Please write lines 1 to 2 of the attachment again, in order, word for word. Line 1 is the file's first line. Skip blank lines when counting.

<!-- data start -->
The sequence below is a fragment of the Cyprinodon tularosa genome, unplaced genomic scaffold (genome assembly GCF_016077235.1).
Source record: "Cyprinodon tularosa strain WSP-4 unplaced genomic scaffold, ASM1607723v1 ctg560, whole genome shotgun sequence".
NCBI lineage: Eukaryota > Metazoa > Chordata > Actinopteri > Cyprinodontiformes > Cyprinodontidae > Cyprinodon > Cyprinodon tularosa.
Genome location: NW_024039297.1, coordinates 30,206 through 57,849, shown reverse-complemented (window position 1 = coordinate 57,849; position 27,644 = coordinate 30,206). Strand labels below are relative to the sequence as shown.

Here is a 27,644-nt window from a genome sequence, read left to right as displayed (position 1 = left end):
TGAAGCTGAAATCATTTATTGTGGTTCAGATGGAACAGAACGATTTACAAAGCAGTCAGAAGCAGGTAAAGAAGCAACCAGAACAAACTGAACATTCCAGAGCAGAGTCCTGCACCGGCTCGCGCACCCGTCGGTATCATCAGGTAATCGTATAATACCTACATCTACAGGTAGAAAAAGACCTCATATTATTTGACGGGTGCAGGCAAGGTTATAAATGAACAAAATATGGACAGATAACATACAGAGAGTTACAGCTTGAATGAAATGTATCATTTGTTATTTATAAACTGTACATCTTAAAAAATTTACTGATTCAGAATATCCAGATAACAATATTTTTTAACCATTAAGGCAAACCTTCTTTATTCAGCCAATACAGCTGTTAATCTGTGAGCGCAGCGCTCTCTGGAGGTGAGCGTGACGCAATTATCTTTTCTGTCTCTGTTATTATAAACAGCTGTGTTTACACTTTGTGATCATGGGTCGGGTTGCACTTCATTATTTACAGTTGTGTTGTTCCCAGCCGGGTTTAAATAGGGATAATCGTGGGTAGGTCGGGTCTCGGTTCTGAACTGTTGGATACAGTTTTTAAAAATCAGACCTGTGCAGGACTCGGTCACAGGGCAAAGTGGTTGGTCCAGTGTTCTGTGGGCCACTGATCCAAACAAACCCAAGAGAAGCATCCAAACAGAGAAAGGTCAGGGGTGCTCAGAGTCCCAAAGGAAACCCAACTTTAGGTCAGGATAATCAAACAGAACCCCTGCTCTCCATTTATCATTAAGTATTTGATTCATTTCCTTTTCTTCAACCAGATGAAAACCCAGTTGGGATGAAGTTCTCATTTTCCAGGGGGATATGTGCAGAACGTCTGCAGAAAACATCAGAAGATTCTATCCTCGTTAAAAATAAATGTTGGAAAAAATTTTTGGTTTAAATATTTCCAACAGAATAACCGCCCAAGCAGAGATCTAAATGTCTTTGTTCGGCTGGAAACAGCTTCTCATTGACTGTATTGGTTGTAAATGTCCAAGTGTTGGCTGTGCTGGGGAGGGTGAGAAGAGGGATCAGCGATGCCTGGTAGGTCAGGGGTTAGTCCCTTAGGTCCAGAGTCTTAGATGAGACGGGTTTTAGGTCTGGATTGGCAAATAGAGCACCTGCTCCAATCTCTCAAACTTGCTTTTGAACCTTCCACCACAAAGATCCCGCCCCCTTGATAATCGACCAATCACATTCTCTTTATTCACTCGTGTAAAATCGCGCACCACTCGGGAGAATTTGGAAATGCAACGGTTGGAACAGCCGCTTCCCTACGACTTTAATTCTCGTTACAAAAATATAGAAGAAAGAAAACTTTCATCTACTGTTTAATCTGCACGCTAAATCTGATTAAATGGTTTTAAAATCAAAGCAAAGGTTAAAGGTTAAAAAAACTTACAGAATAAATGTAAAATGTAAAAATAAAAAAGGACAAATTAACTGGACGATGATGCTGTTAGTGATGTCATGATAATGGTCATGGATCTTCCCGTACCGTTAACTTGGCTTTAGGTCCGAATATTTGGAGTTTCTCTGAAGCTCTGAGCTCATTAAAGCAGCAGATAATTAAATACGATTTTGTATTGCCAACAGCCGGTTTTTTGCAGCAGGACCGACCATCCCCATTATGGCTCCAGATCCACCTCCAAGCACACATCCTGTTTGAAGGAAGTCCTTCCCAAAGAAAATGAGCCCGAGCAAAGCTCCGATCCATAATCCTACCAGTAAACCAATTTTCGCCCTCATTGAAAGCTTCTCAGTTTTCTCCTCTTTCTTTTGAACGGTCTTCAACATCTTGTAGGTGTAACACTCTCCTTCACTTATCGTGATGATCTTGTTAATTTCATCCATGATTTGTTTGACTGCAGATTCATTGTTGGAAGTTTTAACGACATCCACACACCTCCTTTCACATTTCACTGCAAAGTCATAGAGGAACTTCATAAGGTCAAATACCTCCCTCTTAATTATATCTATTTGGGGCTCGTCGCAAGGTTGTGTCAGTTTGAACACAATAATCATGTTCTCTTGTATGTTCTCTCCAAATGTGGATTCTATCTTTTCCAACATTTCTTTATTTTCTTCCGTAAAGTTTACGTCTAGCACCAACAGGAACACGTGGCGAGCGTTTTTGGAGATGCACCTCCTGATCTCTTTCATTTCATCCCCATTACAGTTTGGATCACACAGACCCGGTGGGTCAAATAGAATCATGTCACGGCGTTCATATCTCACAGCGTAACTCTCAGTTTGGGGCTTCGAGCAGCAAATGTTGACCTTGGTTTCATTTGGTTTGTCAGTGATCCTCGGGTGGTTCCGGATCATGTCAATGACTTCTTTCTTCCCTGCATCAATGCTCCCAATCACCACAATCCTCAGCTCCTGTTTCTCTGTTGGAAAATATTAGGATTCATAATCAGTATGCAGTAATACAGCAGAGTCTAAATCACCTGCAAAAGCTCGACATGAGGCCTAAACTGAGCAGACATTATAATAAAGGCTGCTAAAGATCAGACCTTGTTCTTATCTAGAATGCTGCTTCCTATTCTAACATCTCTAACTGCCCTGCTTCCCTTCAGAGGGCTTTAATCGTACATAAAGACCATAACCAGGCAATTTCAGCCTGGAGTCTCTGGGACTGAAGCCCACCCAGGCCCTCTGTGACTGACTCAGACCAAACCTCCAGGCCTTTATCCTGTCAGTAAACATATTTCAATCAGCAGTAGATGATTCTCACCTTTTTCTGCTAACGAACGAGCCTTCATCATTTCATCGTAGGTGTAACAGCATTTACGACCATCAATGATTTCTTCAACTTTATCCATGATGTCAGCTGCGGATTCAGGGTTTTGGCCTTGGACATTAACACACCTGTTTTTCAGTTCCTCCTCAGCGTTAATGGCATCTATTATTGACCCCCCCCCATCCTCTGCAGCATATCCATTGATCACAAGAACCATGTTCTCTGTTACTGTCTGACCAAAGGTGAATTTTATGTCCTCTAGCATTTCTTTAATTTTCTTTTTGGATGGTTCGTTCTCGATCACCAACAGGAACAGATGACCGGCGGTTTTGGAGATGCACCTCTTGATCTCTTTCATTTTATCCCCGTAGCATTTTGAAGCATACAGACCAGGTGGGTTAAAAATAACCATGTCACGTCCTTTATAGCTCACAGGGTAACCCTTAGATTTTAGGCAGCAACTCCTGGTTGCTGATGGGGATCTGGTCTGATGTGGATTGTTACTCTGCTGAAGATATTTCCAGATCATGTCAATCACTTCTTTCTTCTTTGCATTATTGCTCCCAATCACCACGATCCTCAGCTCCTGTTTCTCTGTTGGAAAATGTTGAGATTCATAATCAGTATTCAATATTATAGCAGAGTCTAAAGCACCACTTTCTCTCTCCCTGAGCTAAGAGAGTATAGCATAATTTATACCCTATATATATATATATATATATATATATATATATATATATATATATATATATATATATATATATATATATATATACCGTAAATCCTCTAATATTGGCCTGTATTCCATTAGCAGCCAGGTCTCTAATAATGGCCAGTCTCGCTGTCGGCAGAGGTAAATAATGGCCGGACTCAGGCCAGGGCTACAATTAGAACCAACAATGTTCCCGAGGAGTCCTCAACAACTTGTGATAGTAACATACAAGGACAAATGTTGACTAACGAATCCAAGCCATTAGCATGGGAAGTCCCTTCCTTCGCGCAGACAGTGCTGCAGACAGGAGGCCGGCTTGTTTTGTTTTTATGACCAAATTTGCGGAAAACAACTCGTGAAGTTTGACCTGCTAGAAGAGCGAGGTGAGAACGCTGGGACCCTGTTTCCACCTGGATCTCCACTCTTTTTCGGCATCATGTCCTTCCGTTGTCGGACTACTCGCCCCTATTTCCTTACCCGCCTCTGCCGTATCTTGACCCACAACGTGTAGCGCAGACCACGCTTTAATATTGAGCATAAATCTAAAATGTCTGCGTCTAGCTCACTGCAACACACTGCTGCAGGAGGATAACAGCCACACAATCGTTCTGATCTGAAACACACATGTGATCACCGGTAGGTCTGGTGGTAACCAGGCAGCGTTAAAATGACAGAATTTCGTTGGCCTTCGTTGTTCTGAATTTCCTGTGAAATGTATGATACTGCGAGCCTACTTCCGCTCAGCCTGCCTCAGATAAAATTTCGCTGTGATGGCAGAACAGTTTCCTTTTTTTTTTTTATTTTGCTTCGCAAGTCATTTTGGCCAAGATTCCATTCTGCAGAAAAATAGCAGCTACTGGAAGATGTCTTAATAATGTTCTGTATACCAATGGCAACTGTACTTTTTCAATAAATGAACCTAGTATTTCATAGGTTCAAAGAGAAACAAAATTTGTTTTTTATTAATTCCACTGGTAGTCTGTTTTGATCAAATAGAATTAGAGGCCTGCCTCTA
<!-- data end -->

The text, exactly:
The sequence below is a fragment of the Cyprinodon tularosa genome, unplaced genomic scaffold (genome assembly GCF_016077235.1).
Source record: "Cyprinodon tularosa strain WSP-4 unplaced genomic scaffold, ASM1607723v1 ctg560, whole genome shotgun sequence".